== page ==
افتح القائمة الرئيسية


Consonants
IPA امثلة
‎b‏ buy, cab
‎d‏ die, cad
‎ð‏ thy, breathe, father
‎dʒ‏ giant, badge
‎f‏ phi, caff
‎ɡ‏ (‎ˈɡ‏)[1] guy, cag
‎h‏ high, ahead
‎j‏ yes, hallelujah
‎k‏ chi, sky, crack
‎l‏ lie, sly, gal
‎m‏ my, smile, cam
‎n‏ nigh, snide, ban
‎ŋ‏ gang, sink, ringer
‎ŋɡ‏ finger
‎θ‏ thigh, math
‎p‏ pie, spy, cap
‎r‏ rye, try, very[2]
‎s‏ sigh, mass
‎ʃ‏ shy, cash, emotion
‎t‏ tie, sty, cat
‎tʃ‏ China, catch
‎v‏ vie, have
‎w‏ wye, swine
‎hw‏ why[3]
‎z‏ xi, zoo, has
‎ʒ‏ pleasure, vision, beige[4]
Marginal consonants
‎x‏ ugh, loch, Chanukah[5]
‎ʔ‏ uh-oh ‎/ˈʌʔoʊ/‏,
Hawaii ‎/həˈwaɪʔiː/‏[6]
Vowels
IPA Traditional monophthongs R-colored vowels[7]
‎æ‏ bat, bad, shall, ban ‎ær‏ barrow, marry
‎ɑː‏ balm, father, bra ‎ɑr‏ bar, mar, party, starring (‎/ɑːr./‏)
‎ɒ‏ bot, pod, John, doll[8] ‎ɒr‏ moral, forage
‎ɔː‏ bawd, caught, dawn, ball, straw[9] ‎ɔr‏ born, for, aural (‎/ɔːr./‏)
‎oʊ‏ code, boat, goal, bone, go[10] ‎ɔər‏ boar, four, more, oral (‎/oʊr./‏)[11]
‎ʊ‏ good, foot, pull, Sunni ‎ʊər‏ boor, moor, tourist (‎/uːr./‏)[12]
‎uː‏ food, lute, pool, soon, blue
‎ʌ‏ bud, but, dull, gun[13] ‎ʌr‏ hurry, Murray
‎ɜr‏ bird, myrrh, furry (also ‎/ɝː/‏)[14]
‎ɛ‏ bed, pet, bell, men ‎ɛr‏ berry, merry
‎eɪ‏ fade, fate, fail, vein, pay ‎ɛər‏ bear, mare, Mary (‎/eɪr./‏)
‎ɪ‏ bid, pit, bill, bin ‎ɪr‏ mirror
‎iː‏ bead, peat, feel, mean, sea ‎ɪər‏ beer, mere, serious (‎/iːr./‏)
Traditional diphthongs
‎aɪ‏ ride, write, file, fine, pie ‎ɔɪ‏ void, exploit, foil, coin, boy
‎aʊ‏ out, loud, owl, down, how ‎juː‏ cute, hue, pew, dew[15]
Reduced vowels
‎ə‏ Rosa’s, a mission ‎ən‏ button
‎i‏ happy, serious[16] ‎əm‏ rhythm
‎ɨ‏, ɪ roses, emission [17] ‎əl‏ bottle
ʊ beautiful, curriculum (‎[jʊ]‏)[18] ‎ər‏ perform, mercer (also ‎/ɚ/‏)[14]
‎ɵ‏ following, omission[19]
Stress Syllabification
IPA أَمْثِلَة IPA أَمْثِلَة
‎ˈ‏ intonation ‎/ˌɪntɵˈneɪʃən/‏,[20]
battleship ‎/ˈbætəlʃɪp/‏[21]
‎.‏ shellfish ‎/ˈʃel.fɪʃ/‏, selfish ‎/ˈself.ɨʃ/‏
nitrate ‎/ˈnaɪ.treɪt/‏, night-rate ‎/ˈnaɪt.reɪt/‏
moai ‎/ˈmoʊ.aɪ/‏[22]
‎ˌ‏

هوامشعدل

  1. ^ If the two characters ‎ˈɡ‏ and ‎ˈ  do not match, if the first looks like a ‎ˈγ‏, then you have an issue with your default font. See Rendering issues.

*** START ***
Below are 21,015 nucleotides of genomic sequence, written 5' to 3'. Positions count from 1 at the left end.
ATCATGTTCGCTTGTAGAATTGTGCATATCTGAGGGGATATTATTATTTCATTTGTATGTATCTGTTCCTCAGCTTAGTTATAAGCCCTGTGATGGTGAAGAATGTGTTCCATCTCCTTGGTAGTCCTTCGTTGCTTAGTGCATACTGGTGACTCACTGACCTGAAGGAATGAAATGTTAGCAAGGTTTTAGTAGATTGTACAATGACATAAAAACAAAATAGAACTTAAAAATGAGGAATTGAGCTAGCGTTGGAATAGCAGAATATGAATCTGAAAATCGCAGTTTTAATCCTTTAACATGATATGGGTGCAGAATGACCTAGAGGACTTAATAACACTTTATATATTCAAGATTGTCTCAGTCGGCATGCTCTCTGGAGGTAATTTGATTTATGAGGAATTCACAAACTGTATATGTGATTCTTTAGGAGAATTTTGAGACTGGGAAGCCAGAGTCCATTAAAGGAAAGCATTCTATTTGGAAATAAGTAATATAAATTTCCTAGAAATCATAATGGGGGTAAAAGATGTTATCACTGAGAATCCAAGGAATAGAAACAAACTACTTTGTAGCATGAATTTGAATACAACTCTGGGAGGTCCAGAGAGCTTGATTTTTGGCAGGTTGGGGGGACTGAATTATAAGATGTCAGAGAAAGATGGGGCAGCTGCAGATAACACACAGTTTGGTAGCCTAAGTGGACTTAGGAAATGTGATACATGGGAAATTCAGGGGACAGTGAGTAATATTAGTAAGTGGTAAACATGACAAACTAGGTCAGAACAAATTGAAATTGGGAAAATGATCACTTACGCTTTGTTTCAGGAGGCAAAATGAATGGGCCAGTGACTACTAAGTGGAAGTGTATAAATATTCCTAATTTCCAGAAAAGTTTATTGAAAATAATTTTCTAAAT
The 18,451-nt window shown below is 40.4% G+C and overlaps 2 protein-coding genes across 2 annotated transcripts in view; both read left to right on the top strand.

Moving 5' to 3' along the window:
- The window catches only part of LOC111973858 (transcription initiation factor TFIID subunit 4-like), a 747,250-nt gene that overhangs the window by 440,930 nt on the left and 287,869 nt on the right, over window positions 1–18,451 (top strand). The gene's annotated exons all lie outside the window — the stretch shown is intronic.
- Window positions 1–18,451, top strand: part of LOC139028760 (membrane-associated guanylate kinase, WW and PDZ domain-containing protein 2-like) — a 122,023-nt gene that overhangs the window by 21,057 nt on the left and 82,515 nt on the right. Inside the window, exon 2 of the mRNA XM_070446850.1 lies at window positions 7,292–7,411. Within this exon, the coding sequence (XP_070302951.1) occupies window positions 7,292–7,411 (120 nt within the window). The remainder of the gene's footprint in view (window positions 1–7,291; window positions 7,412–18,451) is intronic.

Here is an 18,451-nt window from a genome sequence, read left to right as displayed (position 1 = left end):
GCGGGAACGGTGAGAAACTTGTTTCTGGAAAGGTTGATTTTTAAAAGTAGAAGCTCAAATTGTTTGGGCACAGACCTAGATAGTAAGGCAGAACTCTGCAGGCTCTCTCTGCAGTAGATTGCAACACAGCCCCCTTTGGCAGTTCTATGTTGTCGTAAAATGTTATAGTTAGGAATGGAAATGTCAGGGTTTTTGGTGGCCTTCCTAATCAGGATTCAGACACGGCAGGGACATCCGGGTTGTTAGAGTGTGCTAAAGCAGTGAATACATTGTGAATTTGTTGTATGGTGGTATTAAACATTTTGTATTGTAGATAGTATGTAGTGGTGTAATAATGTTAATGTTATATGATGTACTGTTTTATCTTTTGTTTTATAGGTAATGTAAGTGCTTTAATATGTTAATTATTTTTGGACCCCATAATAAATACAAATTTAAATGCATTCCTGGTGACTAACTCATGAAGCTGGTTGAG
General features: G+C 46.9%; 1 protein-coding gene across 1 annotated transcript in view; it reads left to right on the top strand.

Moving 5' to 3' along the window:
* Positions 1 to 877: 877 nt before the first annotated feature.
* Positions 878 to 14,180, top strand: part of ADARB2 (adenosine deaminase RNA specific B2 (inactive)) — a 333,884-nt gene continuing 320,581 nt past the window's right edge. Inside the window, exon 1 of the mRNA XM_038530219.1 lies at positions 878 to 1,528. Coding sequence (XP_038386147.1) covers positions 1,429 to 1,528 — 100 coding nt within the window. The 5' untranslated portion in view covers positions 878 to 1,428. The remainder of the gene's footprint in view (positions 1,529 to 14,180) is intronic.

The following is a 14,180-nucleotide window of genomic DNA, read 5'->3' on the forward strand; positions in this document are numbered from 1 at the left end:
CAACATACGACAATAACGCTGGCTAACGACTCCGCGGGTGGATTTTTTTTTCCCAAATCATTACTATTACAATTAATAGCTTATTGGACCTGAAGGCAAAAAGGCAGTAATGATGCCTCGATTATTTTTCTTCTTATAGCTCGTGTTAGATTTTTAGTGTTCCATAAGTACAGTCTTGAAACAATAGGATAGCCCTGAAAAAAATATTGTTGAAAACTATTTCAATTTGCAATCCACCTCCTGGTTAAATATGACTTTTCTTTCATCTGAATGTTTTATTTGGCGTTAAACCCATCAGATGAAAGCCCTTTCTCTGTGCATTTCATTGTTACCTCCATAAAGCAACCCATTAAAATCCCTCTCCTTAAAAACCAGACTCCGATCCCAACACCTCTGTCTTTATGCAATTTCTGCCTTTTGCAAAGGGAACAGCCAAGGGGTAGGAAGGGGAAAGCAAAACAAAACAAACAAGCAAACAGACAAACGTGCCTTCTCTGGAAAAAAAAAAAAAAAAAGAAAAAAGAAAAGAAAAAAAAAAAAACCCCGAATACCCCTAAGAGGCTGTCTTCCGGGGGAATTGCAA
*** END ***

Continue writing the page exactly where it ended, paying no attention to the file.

2. ^ Although the IPA symbol ‎[r]‏ represents a trill, ‎/r/‏ is widely used instead of ‎/ɹ/‏ in broad transcriptions of English.
  3. ^ ‎/hw/‏ is not distinguished from ‎/w/‏ in dialects with the wine-whine merger, such as RP and most varieties of GenAm.
  4. ^ A number of English words, such as genre and garage, are pronounced with either ‎/ʒ/‏ or ‎/dʒ/‏.
  5. ^ In most dialects, ‎/x/‏ is replaced by ‎/k/‏ in loch and by ‎/h/‏ in Chanukah.
  6. ^ Most people pronounce the English word Hawaii without the ‎/ʔ/‏ (glottal stop) that occurs in the Hawaiian word Hawai‘i.
  7. ^ In non-rhotic accents such as RP, ‎/r/‏ not pronounced unless followed by a vowel. In Wikipedia articles, ‎/ɪər/‏ etc. are not always distinguished from ‎/ɪr/‏ etc. When they are, the long vowels may be transcribed ‎/iːr/‏ etc. by analogy with vowels not followed by ‎/r/‏.
  8. ^ /‎ɒ‏/ is not distinguished from ‎/ɑː/‏ in dialects with the father-bother merger such as GenAm.
  9. ^ /‎ɔː‏/ is not distinguished from ‎/ɑː/‏ (except before ‎/r/‏) in dialects with the cot-caught merger such as some varieties of GenAm.
  10. ^ Commonly transcribed ‎/əʊ/‏ or ‎/oː/‏.
  11. ^ /‎ɔər‏/ is not distinguished from ‎/ɔr/‏ in dialects with the horse-hoarse merger, which include most dialects of modern English.
  12. ^ /‎ʊər‏/ is not distinguished from ‎/ɔr/‏ in dialects with the pour-poor merger, including many younger speakers.
  13. ^ This phoneme is not used in the northern half of England and some bordering parts of Wales. These words would take the ‎ʊ‏ vowel: there is no foot-strut split.
  14. أ ب In some articles these are transcribed ‎/ɝː/‏ and ‎/ɚ/‏ when not followed by a vowel.
  15. ^ In many dialects, ‎/juː/‏ is pronounced the same as ‎/uː/‏ after "tongue sounds" (‎/t/‏, ‎/d/‏, ‎/s/‏, ‎/z/‏, ‎/n/‏, ‎/θ/‏, and ‎/l/‏) in the same syllable, so that dew ‎/djuː/‏ is pronounced the same as do ‎/duː/‏. In other dialects, ‎/tj/‏, ‎/dj/‏, ‎/sj/‏ and ‎/zj/‏ are pronounced ‎/tʃ/‏, ‎/dʒ/‏, ‎/ʃ/‏ and ‎/ʒ/‏, so that the first syllable in Tuesday is pronounced the same as choose[بحاجة لمصدر]
  16. ^ Pronounced ‎/iː/‏ in dialects with the happy tensing, ‎/ɪ/‏ in other dialects. British convention used to transcribe it with /ɪ/, but the OED and other influential dictionaries recently converted to /i/.
  17. ^ Pronounced ‎[ə]‏ in Australian and many US dialects, and ‎[ɪ]‏ in Received Pronunciation. Many speakers freely alternate between a reduced ‎[ɪ̈]‏ and a reduced ‎[ə]‏. Many phoneticians (vd. Olive & Greenwood 1993:322) and the OED uses the pseudo-IPA symbol ɪ [1], and ميريام وبستر uses ‎ə̇‏.
  18. ^ Pronounced ‎[ʊ]‏ in many dialects, ‎[ə]‏ in others. Many speakers freely alternate between a reduced ‎[ʊ̈]‏ and a reduced ‎[ə]‏. The OED uses the pseudo-IPA symbol ʊ [2].
  19. ^ Pronounced ‎[ə]‏ in many dialects, and ‎[ɵw]‏ or ‎[əw]‏ before another vowel, as in cooperate. Sometimes pronounced as a full ‎/oʊ/‏, especially in careful speech. (Bolinger 1989)
  20. ^ It is arguable that there is no phonemic distinction in English between primary and secondary stress (vd. Ladefoged 1993), but it is conventional to notate them as here.
  21. ^ Full vowels after a stressed syllable, such as the ship in battleship, are marked with secondary stress in some dictionaries (Merriam-Webster), but not in others (the OED). Such syllables are not actually stressed.
  22. ^ Syllables are indicated sparingly, where necessary to avoid confusion.

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